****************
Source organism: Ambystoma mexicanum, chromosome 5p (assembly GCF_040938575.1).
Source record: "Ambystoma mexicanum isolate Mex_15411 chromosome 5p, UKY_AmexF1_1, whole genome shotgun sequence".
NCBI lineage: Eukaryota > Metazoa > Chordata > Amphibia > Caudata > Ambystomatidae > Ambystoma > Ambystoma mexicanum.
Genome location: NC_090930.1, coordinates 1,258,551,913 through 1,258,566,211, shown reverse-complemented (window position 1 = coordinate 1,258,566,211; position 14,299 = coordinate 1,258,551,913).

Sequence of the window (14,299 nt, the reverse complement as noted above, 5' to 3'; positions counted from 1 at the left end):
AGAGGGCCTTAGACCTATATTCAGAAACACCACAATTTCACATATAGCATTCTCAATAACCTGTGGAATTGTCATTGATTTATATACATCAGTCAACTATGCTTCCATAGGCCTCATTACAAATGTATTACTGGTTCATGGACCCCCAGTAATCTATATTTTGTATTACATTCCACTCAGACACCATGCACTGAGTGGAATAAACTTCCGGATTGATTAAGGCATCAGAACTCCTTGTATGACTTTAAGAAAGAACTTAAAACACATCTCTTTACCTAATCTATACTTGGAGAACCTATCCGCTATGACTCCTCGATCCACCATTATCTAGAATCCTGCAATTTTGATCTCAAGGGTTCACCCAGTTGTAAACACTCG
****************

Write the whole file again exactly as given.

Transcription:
Source organism: Ambystoma mexicanum, chromosome 5p (assembly GCF_040938575.1).
Source record: "Ambystoma mexicanum isolate Mex_15411 chromosome 5p, UKY_AmexF1_1, whole genome shotgun sequence".
NCBI lineage: Eukaryota > Metazoa > Chordata > Amphibia > Caudata > Ambystomatidae > Ambystoma > Ambystoma mexicanum.
Genome location: NC_090930.1, coordinates 1,258,551,913 through 1,258,566,211, shown reverse-complemented (window position 1 = coordinate 1,258,566,211; position 14,299 = coordinate 1,258,551,913).

Sequence of the window (14,299 nt, the reverse complement as noted above, 5' to 3'; positions counted from 1 at the left end):
AGAGGGCCTTAGACCTATATTCAGAAACACCACAATTTCACATATAGCATTCTCAATAACCTGTGGAATTGTCATTGATTTATATACATCAGTCAACTATGCTTCCATAGGCCTCATTACAAATGTATTACTGGTTCATGGACCCCCAGTAATCTATATTTTGTATTACATTCCACTCAGACACCATGCACTGAGTGGAATAAACTTCCGGATTGATTAAGGCATCAGAACTCCTTGTATGACTTTAAGAAAGAACTTAAAACACATCTCTTTACCTAATCTATACTTGGAGAACCTATCCGCTATGACTCCTCGATCCACCATTATCTAGAATCCTGCAATTTTGATCTCAAGGGTTCACCCAGTTGTAAACACTCG